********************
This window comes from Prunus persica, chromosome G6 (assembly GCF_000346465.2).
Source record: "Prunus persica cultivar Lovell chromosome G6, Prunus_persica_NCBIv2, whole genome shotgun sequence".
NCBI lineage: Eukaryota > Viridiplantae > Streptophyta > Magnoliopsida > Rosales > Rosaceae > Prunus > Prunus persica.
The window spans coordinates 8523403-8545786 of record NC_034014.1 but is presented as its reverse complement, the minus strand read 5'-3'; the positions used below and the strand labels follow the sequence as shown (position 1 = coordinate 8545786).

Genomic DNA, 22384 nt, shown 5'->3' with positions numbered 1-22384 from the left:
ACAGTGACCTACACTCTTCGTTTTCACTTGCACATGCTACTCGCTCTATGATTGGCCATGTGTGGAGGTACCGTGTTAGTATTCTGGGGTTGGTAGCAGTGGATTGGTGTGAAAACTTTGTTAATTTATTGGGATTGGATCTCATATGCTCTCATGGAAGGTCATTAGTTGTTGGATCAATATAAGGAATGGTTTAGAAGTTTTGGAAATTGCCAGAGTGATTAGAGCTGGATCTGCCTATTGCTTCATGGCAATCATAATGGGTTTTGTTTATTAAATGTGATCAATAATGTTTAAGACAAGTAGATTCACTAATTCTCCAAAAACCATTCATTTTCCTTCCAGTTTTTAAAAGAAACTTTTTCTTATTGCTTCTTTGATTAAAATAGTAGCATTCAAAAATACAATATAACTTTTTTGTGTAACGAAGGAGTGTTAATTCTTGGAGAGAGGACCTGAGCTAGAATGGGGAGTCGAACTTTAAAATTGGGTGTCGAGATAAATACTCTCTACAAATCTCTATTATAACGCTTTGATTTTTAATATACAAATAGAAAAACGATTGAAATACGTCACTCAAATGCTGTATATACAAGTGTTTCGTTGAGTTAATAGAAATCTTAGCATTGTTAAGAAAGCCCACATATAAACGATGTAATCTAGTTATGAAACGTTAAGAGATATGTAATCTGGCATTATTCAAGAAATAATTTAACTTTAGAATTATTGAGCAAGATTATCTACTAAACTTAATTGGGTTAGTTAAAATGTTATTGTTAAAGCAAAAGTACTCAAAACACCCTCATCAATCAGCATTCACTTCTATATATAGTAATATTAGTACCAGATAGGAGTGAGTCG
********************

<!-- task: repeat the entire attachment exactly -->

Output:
This window comes from Prunus persica, chromosome G6 (assembly GCF_000346465.2).
Source record: "Prunus persica cultivar Lovell chromosome G6, Prunus_persica_NCBIv2, whole genome shotgun sequence".
NCBI lineage: Eukaryota > Viridiplantae > Streptophyta > Magnoliopsida > Rosales > Rosaceae > Prunus > Prunus persica.
The window spans coordinates 8523403-8545786 of record NC_034014.1 but is presented as its reverse complement, the minus strand read 5'-3'; the positions used below and the strand labels follow the sequence as shown (position 1 = coordinate 8545786).

Genomic DNA, 22384 nt, shown 5'->3' with positions numbered 1-22384 from the left:
ACAGTGACCTACACTCTTCGTTTTCACTTGCACATGCTACTCGCTCTATGATTGGCCATGTGTGGAGGTACCGTGTTAGTATTCTGGGGTTGGTAGCAGTGGATTGGTGTGAAAACTTTGTTAATTTATTGGGATTGGATCTCATATGCTCTCATGGAAGGTCATTAGTTGTTGGATCAATATAAGGAATGGTTTAGAAGTTTTGGAAATTGCCAGAGTGATTAGAGCTGGATCTGCCTATTGCTTCATGGCAATCATAATGGGTTTTGTTTATTAAATGTGATCAATAATGTTTAAGACAAGTAGATTCACTAATTCTCCAAAAACCATTCATTTTCCTTCCAGTTTTTAAAAGAAACTTTTTCTTATTGCTTCTTTGATTAAAATAGTAGCATTCAAAAATACAATATAACTTTTTTGTGTAACGAAGGAGTGTTAATTCTTGGAGAGAGGACCTGAGCTAGAATGGGGAGTCGAACTTTAAAATTGGGTGTCGAGATAAATACTCTCTACAAATCTCTATTATAACGCTTTGATTTTTAATATACAAATAGAAAAACGATTGAAATACGTCACTCAAATGCTGTATATACAAGTGTTTCGTTGAGTTAATAGAAATCTTAGCATTGTTAAGAAAGCCCACATATAAACGATGTAATCTAGTTATGAAACGTTAAGAGATATGTAATCTGGCATTATTCAAGAAATAATTTAACTTTAGAATTATTGAGCAAGATTATCTACTAAACTTAATTGGGTTAGTTAAAATGTTATTGTTAAAGCAAAAGTACTCAAAACACCCTCATCAATCAGCATTCACTTCTATATATAGTAATATTAGTACCAGATAGGAGTGAGTCG